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A horn of plenty

ByMAXIM REIDER
March 16, 2017 09:45

Saar Berger performs with the Israel Contemporary Players.

Saar Berger

Saar Berger. (photo credit:BARBARA KLEMM)

Saar Berger, an Israeli Frenchhorn player who has a successful international career, will join the Israel Contemporary Players for a concert in Tel Aviv and in Jerusalem. The concerts will be conducted by Guillaume Bourgogne. The other soloists in the concert are oboist Hila Zabari-Peleg; clarinetist Tibi Cziger; and bassoonist Richard Paley.

Berger says that he became a musician almost by chance.



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“As a child, I suffered from asthma. When I was eight, the doctor suggested that instead of taking medication, I should try playing a brass instrument.

Deliberating between the trombone and the French horn, I opted for the latter because I just liked it more. By the time I recovered, I decided to continue studying anyway,” he says in a phone interview from Germany.

A glance at Berger’s biography reveals that he changed teachers over the years, first in Israel and then abroad.

“They were very good teachers, and each one shared with me his or her valuable knowledge,” he explains. “But for me, learning is a long process of looking for my own way and my own voice, and I just couldn’t stop.”

Berger joined the Rishon Lezion Symphony in 2001 and remained there until 2005. It is the Israeli Opera’s orchestra, and Berger says that the years he spent with them both on stage and in the pit were exciting and very gratifying.

“I played with the orchestra, and I studied at both the Tel Aviv and the Jerusalem music academies with Chezi Nir and Michael Slatkin, where I learned a lot,” he recounts.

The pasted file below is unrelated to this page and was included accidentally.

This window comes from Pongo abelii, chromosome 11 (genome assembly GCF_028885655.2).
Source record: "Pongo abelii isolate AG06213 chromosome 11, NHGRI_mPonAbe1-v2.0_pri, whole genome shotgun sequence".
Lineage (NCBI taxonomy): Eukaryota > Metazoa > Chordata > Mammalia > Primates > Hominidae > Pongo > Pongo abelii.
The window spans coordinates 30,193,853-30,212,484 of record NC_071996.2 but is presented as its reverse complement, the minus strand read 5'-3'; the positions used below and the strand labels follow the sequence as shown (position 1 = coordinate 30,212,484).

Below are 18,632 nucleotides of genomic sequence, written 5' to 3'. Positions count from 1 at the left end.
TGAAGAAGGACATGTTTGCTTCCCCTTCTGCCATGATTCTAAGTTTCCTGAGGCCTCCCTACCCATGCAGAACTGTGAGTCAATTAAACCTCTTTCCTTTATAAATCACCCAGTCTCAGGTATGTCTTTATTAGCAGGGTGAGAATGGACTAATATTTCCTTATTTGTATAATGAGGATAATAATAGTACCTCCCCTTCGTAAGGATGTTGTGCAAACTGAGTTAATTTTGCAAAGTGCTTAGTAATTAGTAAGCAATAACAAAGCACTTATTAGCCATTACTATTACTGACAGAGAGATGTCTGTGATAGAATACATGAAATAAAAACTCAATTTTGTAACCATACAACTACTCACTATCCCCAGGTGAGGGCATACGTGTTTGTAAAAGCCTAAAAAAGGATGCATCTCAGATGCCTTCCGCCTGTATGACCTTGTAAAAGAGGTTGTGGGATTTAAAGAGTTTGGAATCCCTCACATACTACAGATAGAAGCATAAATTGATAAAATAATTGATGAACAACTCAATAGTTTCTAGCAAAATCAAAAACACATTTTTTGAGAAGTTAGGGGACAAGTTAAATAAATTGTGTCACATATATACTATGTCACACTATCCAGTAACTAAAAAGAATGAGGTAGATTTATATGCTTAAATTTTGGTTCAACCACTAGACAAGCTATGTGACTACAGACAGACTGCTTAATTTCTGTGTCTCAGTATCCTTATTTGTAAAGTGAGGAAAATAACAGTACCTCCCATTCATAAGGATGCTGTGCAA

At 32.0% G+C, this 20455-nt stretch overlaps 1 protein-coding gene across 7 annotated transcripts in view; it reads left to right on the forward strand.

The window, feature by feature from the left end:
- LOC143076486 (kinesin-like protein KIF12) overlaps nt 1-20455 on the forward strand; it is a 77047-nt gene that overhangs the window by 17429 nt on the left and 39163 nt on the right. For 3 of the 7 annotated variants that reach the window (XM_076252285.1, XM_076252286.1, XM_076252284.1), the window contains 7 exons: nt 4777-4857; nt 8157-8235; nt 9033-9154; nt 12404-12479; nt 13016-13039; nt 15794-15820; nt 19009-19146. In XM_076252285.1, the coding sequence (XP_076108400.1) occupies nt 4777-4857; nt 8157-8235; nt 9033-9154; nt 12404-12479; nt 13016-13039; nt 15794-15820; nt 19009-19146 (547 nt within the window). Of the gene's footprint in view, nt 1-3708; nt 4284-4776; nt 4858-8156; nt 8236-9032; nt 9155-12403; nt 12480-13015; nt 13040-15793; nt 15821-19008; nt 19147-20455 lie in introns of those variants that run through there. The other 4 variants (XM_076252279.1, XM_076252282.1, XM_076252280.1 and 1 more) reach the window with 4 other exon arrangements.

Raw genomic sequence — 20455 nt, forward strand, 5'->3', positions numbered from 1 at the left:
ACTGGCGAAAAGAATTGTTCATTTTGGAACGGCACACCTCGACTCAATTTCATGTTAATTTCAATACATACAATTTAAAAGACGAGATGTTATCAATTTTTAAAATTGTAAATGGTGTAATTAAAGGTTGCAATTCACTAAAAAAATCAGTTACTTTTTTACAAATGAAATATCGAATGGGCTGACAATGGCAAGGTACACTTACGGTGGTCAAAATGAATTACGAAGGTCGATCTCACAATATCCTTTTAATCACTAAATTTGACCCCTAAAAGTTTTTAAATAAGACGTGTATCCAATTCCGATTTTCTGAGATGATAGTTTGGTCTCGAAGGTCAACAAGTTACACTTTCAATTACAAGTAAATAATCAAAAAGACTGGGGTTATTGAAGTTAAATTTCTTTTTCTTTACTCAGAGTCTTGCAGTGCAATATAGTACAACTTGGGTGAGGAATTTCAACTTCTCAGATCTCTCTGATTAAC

His passion for learning drove Berger abroad to further his education in Germany.

“Already in my Rishon symphony years, I spent a lot of money on traveling to Hamburg, where I studied with Prof. Michael Höltzel. But after a while I felt that it was time for a new beginning,” he says.

At the age of 25, he became a student of Marie Luise Neunecker at the Hanns Eisler Academy of Music in Berlin. Upon graduation, his teacher suggested that he audition for a job with an orchestra, but he declined.

“I had already played in an orchestra in Israel, and I wanted to advance and to learn more,” he says.

His dream was to join the Frankfurt-based Ensemble Modern.

“The position of French-horn player in that ensemble was open for five years. I learned about it while still in Israel,” he says, explaining that the Modern, which was founded in 1980, “is a very famous contemporary music ensemble.”

In 2007 he was accepted as a member of Modern.

“We are 20 soloists in the ensemble, and we are all shareholders. The ensemble plays a lot of contemporary music, including many world premieres of pieces written by living composers. Being part of Ensemble Modern provides me with many opportunities to play solo parts, which i don’t take for granted,” he says.

The ensemble’s repertoire ranges from modern and classical to music for theater and film.

“For me, it really is a dream come true because it means a constant change of everything – of sound, of style, of fantasy,” says Berger.

“It is a full-time job, but it allows me plenty of time for other projects such as performing with orchestras, in chamber ensembles and solo and also leading master classes. I teach young kids, and I want to help them. My path was a very hard one: I constantly fought to do what I wanted to do. And I try to help kids find their own way. I explain to them that learning to play the French horn is not only about the notes but also about learning how to communicate with the audience through their instrument,” he says.

The concerts take place March 18 at The Tel Aviv Museum of Art at 8:30 p.m. and March 19 at 8:00 p.m. at the Jerusalem Music Center.

For reservations: (03) 6077070 (Tel Aviv), (02) 6241041 (Jerusalem).
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